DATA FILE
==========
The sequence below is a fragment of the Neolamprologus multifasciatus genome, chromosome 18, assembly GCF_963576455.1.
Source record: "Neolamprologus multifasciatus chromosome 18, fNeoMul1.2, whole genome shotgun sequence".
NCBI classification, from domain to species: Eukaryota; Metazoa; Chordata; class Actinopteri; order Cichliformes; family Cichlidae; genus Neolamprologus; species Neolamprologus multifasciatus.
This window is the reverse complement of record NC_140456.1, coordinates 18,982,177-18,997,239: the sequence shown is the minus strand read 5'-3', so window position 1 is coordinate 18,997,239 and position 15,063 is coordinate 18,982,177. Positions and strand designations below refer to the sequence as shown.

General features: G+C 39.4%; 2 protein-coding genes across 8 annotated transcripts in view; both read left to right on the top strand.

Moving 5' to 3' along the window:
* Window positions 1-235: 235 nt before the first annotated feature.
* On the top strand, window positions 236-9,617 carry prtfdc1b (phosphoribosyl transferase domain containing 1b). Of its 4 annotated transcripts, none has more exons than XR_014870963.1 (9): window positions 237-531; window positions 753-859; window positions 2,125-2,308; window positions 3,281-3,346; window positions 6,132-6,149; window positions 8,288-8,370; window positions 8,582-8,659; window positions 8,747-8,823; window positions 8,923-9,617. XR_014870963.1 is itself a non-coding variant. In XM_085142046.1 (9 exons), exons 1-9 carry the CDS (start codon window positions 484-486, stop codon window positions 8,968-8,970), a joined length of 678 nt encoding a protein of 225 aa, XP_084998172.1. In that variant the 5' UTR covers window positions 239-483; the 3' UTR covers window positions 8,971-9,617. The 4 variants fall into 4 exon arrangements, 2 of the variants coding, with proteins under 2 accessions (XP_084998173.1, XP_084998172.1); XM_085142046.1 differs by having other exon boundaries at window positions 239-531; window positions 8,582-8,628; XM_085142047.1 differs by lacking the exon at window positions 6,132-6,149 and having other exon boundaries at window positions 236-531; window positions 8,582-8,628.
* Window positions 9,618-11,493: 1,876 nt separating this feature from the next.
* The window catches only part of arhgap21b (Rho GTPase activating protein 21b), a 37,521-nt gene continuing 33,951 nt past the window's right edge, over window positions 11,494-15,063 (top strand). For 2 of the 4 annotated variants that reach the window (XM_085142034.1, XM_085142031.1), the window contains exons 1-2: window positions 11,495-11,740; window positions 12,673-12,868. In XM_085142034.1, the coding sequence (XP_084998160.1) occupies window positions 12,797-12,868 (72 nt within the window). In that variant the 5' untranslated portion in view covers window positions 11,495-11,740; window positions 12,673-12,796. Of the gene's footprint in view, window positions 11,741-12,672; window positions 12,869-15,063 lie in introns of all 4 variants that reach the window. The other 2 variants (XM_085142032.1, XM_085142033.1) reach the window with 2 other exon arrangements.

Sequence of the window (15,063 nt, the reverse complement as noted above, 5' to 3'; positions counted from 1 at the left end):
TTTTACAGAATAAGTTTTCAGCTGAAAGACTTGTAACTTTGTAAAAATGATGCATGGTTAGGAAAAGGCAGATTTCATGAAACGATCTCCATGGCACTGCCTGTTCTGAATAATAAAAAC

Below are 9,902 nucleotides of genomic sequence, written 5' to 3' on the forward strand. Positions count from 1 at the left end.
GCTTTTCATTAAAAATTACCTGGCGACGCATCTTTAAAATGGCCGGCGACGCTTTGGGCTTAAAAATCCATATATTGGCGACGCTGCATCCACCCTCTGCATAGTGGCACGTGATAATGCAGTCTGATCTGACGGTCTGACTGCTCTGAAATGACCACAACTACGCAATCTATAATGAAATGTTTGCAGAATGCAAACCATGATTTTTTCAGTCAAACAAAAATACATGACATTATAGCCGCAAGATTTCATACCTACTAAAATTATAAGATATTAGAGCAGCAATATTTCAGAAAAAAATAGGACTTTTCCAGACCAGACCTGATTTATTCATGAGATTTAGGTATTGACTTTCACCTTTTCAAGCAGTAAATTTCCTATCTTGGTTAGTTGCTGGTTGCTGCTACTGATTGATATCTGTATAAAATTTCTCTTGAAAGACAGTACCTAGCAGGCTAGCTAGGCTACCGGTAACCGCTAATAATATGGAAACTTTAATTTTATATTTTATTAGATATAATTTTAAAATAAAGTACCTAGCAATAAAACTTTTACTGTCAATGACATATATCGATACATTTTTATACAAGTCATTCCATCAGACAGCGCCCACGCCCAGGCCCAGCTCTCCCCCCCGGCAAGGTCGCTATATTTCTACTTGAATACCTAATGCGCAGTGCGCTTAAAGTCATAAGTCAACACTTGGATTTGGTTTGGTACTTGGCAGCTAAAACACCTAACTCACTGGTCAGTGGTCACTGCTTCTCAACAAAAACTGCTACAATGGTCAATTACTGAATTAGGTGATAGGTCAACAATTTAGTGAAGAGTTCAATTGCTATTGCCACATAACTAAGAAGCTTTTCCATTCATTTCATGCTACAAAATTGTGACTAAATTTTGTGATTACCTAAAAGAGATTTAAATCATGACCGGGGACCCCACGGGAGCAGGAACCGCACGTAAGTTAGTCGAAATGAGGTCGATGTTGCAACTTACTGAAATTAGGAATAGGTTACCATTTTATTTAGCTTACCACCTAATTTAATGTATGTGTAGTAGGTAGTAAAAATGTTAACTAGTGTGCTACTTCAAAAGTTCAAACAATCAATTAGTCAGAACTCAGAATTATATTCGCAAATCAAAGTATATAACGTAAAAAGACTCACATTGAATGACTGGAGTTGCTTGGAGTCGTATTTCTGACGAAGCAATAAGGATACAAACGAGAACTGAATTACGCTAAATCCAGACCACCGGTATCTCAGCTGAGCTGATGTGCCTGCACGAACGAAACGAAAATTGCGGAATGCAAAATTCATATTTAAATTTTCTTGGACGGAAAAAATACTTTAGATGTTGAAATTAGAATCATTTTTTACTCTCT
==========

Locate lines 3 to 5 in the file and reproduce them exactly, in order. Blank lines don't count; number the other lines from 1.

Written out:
NCBI classification, from domain to species: Eukaryota; Metazoa; Chordata; class Actinopteri; order Cichliformes; family Cichlidae; genus Neolamprologus; species Neolamprologus multifasciatus.
This window is the reverse complement of record NC_140456.1, coordinates 18,982,177-18,997,239: the sequence shown is the minus strand read 5'-3', so window position 1 is coordinate 18,997,239 and position 15,063 is coordinate 18,982,177. Positions and strand designations below refer to the sequence as shown.

General features: G+C 39.4%; 2 protein-coding genes across 8 annotated transcripts in view; both read left to right on the top strand.